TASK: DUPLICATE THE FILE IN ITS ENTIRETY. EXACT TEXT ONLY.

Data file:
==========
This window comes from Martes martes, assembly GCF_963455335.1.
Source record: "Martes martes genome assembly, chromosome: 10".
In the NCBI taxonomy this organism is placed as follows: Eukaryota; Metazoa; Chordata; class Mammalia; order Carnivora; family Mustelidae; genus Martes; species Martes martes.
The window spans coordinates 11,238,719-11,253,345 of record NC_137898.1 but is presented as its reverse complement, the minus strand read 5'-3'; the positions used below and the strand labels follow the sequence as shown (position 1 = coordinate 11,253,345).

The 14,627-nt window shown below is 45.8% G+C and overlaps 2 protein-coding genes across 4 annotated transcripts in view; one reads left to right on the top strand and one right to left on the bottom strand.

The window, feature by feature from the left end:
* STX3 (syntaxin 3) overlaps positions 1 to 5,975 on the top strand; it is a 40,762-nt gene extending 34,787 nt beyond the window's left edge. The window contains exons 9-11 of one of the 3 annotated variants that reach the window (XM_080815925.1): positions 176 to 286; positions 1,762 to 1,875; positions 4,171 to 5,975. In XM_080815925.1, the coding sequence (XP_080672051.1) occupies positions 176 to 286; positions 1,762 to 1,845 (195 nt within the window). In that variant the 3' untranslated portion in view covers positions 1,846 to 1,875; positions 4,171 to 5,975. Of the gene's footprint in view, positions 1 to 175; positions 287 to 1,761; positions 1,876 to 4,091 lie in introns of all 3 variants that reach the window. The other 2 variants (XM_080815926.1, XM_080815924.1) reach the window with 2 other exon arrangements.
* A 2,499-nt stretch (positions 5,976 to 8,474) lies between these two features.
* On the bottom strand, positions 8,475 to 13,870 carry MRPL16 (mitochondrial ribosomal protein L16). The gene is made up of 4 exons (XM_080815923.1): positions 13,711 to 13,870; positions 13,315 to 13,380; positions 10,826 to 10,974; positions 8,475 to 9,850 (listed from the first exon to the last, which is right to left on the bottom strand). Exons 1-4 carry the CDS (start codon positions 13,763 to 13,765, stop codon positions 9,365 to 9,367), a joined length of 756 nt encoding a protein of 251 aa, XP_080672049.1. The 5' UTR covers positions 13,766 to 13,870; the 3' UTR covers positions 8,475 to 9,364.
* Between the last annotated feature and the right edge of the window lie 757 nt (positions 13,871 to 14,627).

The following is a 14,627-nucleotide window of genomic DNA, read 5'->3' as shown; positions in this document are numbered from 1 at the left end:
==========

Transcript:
This window comes from Martes martes, assembly GCF_963455335.1.
Source record: "Martes martes genome assembly, chromosome: 10".
In the NCBI taxonomy this organism is placed as follows: Eukaryota; Metazoa; Chordata; class Mammalia; order Carnivora; family Mustelidae; genus Martes; species Martes martes.
The window spans coordinates 11,238,719-11,253,345 of record NC_137898.1 but is presented as its reverse complement, the minus strand read 5'-3'; the positions used below and the strand labels follow the sequence as shown (position 1 = coordinate 11,253,345).

The 14,627-nt window shown below is 45.8% G+C and overlaps 2 protein-coding genes across 4 annotated transcripts in view; one reads left to right on the top strand and one right to left on the bottom strand.

The window, feature by feature from the left end:
* STX3 (syntaxin 3) overlaps positions 1 to 5,975 on the top strand; it is a 40,762-nt gene extending 34,787 nt beyond the window's left edge. The window contains exons 9-11 of one of the 3 annotated variants that reach the window (XM_080815925.1): positions 176 to 286; positions 1,762 to 1,875; positions 4,171 to 5,975. In XM_080815925.1, the coding sequence (XP_080672051.1) occupies positions 176 to 286; positions 1,762 to 1,845 (195 nt within the window). In that variant the 3' untranslated portion in view covers positions 1,846 to 1,875; positions 4,171 to 5,975. Of the gene's footprint in view, positions 1 to 175; positions 287 to 1,761; positions 1,876 to 4,091 lie in introns of all 3 variants that reach the window. The other 2 variants (XM_080815926.1, XM_080815924.1) reach the window with 2 other exon arrangements.
* A 2,499-nt stretch (positions 5,976 to 8,474) lies between these two features.
* On the bottom strand, positions 8,475 to 13,870 carry MRPL16 (mitochondrial ribosomal protein L16). The gene is made up of 4 exons (XM_080815923.1): positions 13,711 to 13,870; positions 13,315 to 13,380; positions 10,826 to 10,974; positions 8,475 to 9,850 (listed from the first exon to the last, which is right to left on the bottom strand). Exons 1-4 carry the CDS (start codon positions 13,763 to 13,765, stop codon positions 9,365 to 9,367), a joined length of 756 nt encoding a protein of 251 aa, XP_080672049.1. The 5' UTR covers positions 13,766 to 13,870; the 3' UTR covers positions 8,475 to 9,364.
* Between the last annotated feature and the right edge of the window lie 757 nt (positions 13,871 to 14,627).

The following is a 14,627-nucleotide window of genomic DNA, read 5'->3' as shown; positions in this document are numbered from 1 at the left end: